Ep.38 Technology led growth
Technology led growth
In this interview, the continued growth in the value of pest management is debated. Growth in both the appreciation of its value to society, but also in the financial value to those businesses operating in this sector. Although the technician on the ground remains king, the use of digital technology continues to expand.
Brian Monaghan is CEO and co-founder of Pest Pulse, a technology-led pest services company headquartered in Dublin, Ireland but also offering services to commercial customers in the UK. Asked what makes Pest Pulse different, Brian explains the company always leads with remote monitoring as part of the package at a price equal to any regular contract.
Pest Pulse was formed three years ago when Brian linked up with his old friend, Tim O’Toole, formerly of Pest Guard. Although Tim has pest management experience, Brian did not, having previously worked for online companies such as Paddy Power, an international currency operation and a food delivery firm.
However, the two of them could see opportunities to ‘offer something different’ in pest management due to a mix of regulatory changes, particularly rodenticides, coupled with increasing demands from customers for technology-led service offerings. Looking for cash to develop the business, interest was shown from two venture capital firms, but the business was bought in 2019 by US-based Terminix (then ServiceMaster). As Brian explains, “This link gives us access to Terminix’s infrastructure and to resources that we otherwise wouldn’t be able to get.”
Pest companies trading at high multiples
An interesting discussion emerges between our TPM host, Daniel Schröer and Brian regarding venture capitalists, technology stocks and the increasing overlap into the pest management business. Pest control, as a value stock, has always traded at a high multiple – the industry is pretty recession proof, grows annually with a good revenue to cash flow generation and now trades more like technology stock at a high multiple ratio.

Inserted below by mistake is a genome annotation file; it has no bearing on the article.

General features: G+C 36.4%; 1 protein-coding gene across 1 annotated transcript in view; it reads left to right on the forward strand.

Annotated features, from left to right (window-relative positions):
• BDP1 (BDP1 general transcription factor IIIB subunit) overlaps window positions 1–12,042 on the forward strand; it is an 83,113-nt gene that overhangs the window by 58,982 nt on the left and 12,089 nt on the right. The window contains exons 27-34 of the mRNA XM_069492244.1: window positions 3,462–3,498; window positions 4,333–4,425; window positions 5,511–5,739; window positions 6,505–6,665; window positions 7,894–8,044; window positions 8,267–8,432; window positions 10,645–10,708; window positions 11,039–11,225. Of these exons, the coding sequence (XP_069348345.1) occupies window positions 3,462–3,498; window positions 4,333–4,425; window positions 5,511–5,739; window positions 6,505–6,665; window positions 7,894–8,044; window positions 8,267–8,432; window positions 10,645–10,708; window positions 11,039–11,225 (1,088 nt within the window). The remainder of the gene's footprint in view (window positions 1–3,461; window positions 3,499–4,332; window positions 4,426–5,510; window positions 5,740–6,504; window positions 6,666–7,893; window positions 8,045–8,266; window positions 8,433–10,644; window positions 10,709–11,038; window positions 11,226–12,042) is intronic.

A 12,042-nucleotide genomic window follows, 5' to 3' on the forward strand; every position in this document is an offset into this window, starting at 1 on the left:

As technology becomes increasingly available to this industry this will further improve multiples, growth and servicing – thus raising the desirability of venture capitalists to invest. “Pest control is an in vogue industry, maybe for the first time, but we still need to capitalise on these opportunities,” Brian explains.
Future market consolidation
As to the future, Brian predicts further consolidation in the market with more acquisitions of medium to large servicing companies by the big four – notably Rentokil, Rollins (Orkin), Anticimex and Terminix. He estimates these four to hold some 20-25% market share of the global industry – a figure that could rise to 35-40%. These views echo those of Paul Giannamore, interviewed by TPM in early February 2021.
Smart electronic devices will form part of this development – the data they collect is turned into knowledge and valuable actions. Whilst the big companies, particularly Rentokil and Anticimex are the leading adopters of this technology, with Brian recons around 150,000 devices already in use, this still remains a small percentage of all those bait points installed globally.
Their use by the smaller and medium sized companies will increase, particularly as technology improves and the price reduces. However, Brian is emphatic that their use will never replace the role of an experienced technician.